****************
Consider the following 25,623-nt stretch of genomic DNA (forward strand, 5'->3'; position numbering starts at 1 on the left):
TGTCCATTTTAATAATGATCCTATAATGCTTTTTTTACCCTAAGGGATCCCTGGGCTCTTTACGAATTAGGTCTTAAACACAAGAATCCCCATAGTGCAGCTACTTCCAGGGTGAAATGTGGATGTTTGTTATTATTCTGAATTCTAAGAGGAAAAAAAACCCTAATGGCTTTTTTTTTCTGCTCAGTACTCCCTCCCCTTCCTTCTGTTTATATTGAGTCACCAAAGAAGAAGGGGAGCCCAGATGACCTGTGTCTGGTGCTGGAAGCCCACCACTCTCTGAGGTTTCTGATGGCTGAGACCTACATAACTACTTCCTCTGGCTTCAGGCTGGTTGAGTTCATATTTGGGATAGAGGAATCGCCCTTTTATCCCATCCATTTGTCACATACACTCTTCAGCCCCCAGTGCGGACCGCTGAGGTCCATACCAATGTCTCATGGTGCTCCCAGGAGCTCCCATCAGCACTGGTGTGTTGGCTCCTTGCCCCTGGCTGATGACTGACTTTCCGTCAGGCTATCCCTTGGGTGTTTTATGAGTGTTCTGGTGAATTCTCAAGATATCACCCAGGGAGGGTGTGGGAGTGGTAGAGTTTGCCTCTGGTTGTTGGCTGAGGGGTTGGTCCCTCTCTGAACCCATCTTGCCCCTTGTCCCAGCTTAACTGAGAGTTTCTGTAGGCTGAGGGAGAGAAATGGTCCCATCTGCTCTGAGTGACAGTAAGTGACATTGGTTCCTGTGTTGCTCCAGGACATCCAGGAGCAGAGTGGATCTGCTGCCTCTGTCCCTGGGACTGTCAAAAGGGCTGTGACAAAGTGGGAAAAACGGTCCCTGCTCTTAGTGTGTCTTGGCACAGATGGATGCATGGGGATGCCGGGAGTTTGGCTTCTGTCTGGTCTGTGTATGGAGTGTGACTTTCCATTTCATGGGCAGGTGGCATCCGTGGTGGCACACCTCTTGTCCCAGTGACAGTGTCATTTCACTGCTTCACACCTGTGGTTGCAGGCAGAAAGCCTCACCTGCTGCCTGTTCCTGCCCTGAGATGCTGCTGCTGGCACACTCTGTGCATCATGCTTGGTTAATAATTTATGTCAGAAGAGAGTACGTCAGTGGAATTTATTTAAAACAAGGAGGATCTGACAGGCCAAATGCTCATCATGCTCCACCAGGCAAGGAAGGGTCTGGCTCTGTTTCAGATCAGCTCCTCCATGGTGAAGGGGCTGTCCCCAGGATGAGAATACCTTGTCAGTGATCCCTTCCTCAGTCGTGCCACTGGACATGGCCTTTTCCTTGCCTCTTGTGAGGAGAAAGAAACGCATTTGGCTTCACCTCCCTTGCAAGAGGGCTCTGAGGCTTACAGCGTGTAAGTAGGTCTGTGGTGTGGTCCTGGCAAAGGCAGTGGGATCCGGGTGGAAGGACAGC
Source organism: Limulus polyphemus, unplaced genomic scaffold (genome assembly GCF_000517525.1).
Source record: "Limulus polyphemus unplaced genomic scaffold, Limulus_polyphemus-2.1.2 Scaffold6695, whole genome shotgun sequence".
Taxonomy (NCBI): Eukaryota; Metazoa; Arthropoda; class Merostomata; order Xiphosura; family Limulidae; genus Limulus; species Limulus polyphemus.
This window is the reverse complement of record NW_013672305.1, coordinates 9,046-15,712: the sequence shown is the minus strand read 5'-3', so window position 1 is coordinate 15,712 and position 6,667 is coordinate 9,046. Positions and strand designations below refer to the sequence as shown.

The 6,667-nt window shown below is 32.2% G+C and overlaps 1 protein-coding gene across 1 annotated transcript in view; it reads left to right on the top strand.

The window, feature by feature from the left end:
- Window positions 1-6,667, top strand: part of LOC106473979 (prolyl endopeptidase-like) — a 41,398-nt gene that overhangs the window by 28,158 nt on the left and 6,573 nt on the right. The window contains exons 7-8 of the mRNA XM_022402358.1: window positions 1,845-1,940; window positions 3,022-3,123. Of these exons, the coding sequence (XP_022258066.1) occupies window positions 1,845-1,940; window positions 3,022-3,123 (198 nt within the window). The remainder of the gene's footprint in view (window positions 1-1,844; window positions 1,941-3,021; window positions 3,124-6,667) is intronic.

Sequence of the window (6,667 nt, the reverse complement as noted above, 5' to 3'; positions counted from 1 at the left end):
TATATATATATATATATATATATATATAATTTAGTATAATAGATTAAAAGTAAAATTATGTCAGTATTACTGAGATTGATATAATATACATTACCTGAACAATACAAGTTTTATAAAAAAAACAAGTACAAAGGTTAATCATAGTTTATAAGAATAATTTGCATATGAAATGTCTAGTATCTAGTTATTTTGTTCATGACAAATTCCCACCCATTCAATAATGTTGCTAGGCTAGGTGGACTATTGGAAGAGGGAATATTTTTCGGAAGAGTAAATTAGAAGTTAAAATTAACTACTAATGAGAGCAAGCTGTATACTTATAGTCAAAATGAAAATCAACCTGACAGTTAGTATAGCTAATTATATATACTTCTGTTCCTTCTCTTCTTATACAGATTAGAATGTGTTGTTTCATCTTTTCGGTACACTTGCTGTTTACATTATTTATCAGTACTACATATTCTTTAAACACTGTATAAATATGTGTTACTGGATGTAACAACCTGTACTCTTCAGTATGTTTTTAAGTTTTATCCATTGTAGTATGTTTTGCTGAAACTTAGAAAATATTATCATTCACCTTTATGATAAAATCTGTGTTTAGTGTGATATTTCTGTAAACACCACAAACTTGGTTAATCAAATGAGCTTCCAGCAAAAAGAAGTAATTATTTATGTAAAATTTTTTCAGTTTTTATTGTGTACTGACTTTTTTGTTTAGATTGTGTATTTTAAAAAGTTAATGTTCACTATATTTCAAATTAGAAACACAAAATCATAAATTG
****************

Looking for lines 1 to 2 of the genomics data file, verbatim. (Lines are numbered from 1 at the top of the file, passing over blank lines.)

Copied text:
Consider the following 25,623-nt stretch of genomic DNA (forward strand, 5'->3'; position numbering starts at 1 on the left):
TGTCCATTTTAATAATGATCCTATAATGCTTTTTTTACCCTAAGGGATCCCTGGGCTCTTTACGAATTAGGTCTTAAACACAAGAATCCCCATAGTGCAGCTACTTCCAGGGTGAAATGTGGATGTTTGTTATTATTCTGAATTCTAAGAGGAAAAAAAACCCTAATGGCTTTTTTTTTCTGCTCAGTACTCCCTCCCCTTCCTTCTGTTTATATTGAGTCACCAAAGAAGAAGGGGAGCCCAGATGACCTGTGTCTGGTGCTGGAAGCCCACCACTCTCTGAGGTTTCTGATGGCTGAGACCTACATAACTACTTCCTCTGGCTTCAGGCTGGTTGAGTTCATATTTGGGATAGAGGAATCGCCCTTTTATCCCATCCATTTGTCACATACACTCTTCAGCCCCCAGTGCGGACCGCTGAGGTCCATACCAATGTCTCATGGTGCTCCCAGGAGCTCCCATCAGCACTGGTGTGTTGGCTCCTTGCCCCTGGCTGATGACTGACTTTCCGTCAGGCTATCCCTTGGGTGTTTTATGAGTGTTCTGGTGAATTCTCAAGATATCACCCAGGGAGGGTGTGGGAGTGGTAGAGTTTGCCTCTGGTTGTTGGCTGAGGGGTTGGTCCCTCTCTGAACCCATCTTGCCCCTTGTCCCAGCTTAACTGAGAGTTTCTGTAGGCTGAGGGAGAGAAATGGTCCCATCTGCTCTGAGTGACAGTAAGTGACATTGGTTCCTGTGTTGCTCCAGGACATCCAGGAGCAGAGTGGATCTGCTGCCTCTGTCCCTGGGACTGTCAAAAGGGCTGTGACAAAGTGGGAAAAACGGTCCCTGCTCTTAGTGTGTCTTGGCACAGATGGATGCATGGGGATGCCGGGAGTTTGGCTTCTGTCTGGTCTGTGTATGGAGTGTGACTTTCCATTTCATGGGCAGGTGGCATCCGTGGTGGCACACCTCTTGTCCCAGTGACAGTGTCATTTCACTGCTTCACACCTGTGGTTGCAGGCAGAAAGCCTCACCTGCTGCCTGTTCCTGCCCTGAGATGCTGCTGCTGGCACACTCTGTGCATCATGCTTGGTTAATAATTTATGTCAGAAGAGAGTACGTCAGTGGAATTTATTTAAAACAAGGAGGATCTGACAGGCCAAATGCTCATCATGCTCCACCAGGCAAGGAAGGGTCTGGCTCTGTTTCAGATCAGCTCCTCCATGGTGAAGGGGCTGTCCCCAGGATGAGAATACCTTGTCAGTGATCCCTTCCTCAGTCGTGCCACTGGACATGGCCTTTTCCTTGCCTCTTGTGAGGAGAAAGAAACGCATTTGGCTTCACCTCCCTTGCAAGAGGGCTCTGAGGCTTACAGCGTGTAAGTAGGTCTGTGGTGTGGTCCTGGCAAAGGCAGTGGGATCCGGGTGGAAGGACAGC